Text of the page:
Cell-type specific circadian bioluminescence rhythms recorded from Dbp reporter mice reveal circadian oscillator misalignment [preprint]
AuthorsSmith, Ciearra B.
van der Vinne, Vincent
Stowie, Adam C.
Leise, Tanya L.
Molyneux, Penny C. C.
Garbutt, Lauren A.
Brodsky, Michael H.
Davidson, Alec J.
Harrington, Mary E.
Weaver, David R.
UMass Chan AffiliationsWeaver Lab
Department of Biochemistry and Molecular Pharmacology
Department of Molecular, Cell and Cancer Biology
Graduate School of Biomedical Sciences, Program in Neuroscience
Department of Neurobiology
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AbstractCircadian rhythms are endogenously generated physiological and molecular rhythms with a cycle length of about 24 h. Bioluminescent reporters have been exceptionally useful for studying circadian rhythms in numerous species. Here, we report development of a reporter mouse generated by modification of a widely expressed and highly rhythmic gene encoding D-site albumin promoter binding protein (Dbp). In this line of mice, firefly luciferase is expressed from the Dbp locus in a Cre-recombinase- dependent manner, allowing assessment of bioluminescence rhythms in specific cellular populations. A mouse line in which luciferase expression was Cre-independent was also generated. The Dbp reporter alleles do not alter Dbp gene expression rhythms in liver or circadian locomotor activity rhythms. In vitro and in vivo studies show the utility of the reporter alleles for monitoring rhythmicity. Our studies reveal cell-type specific characteristics of rhythms among neuronal populations within the suprachiasmatic nuclei in vitro. In vivo studies show stable Dbp-driven bioluminescence rhythms in the liver of Albumin-Cre;DbpKI/+ “liver reporter” mice. After a shift of the lighting schedule, locomotor activity achieved the proper phase relationship with the new lighting cycle more rapidly than hepatic bioluminescence did. As previously shown, restricting food access to the daytime altered the phase of hepatic rhythmicity. Our model allowed assessment of the rate of recovery from misalignment once animals were provided with food ad libitum. These studies provide clear evidence for circadian misalignment following environmental perturbations and reveal the utility of this model for minimally invasive, longitudinal monitoring of rhythmicity from specific mouse tissues.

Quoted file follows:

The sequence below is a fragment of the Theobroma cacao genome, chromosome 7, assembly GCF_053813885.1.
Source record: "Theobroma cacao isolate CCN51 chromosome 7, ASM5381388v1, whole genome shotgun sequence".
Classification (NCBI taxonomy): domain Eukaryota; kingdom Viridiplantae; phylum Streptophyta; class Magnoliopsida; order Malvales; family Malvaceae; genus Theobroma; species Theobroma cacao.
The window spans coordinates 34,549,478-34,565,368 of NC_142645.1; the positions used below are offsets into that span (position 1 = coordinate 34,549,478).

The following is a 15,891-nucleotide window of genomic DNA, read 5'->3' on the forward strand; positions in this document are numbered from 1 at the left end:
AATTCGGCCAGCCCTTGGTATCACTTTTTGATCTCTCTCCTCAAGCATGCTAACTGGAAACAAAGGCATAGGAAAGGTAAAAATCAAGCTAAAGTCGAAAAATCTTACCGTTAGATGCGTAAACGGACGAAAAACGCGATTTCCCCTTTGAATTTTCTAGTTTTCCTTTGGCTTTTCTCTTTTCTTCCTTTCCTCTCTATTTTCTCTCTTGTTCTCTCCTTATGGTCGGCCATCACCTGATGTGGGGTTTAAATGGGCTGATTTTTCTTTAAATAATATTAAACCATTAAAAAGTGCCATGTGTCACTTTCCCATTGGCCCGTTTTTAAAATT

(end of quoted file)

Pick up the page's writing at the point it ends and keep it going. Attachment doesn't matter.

bioRxiv 2021.04.04.438413; doi: https://doi.org/10.1101/2021.04.04.438413. Link to preprint on bioRxiv.
Permanent Link to this Itemhttp://hdl.handle.net/20.500.14038/29815
This article is a preprint. Preprints are preliminary reports of work that have not been certified by peer review.
Now published in Journal of Biological Rhythms, doi: https://doi.org/10.1177/07487304211069452.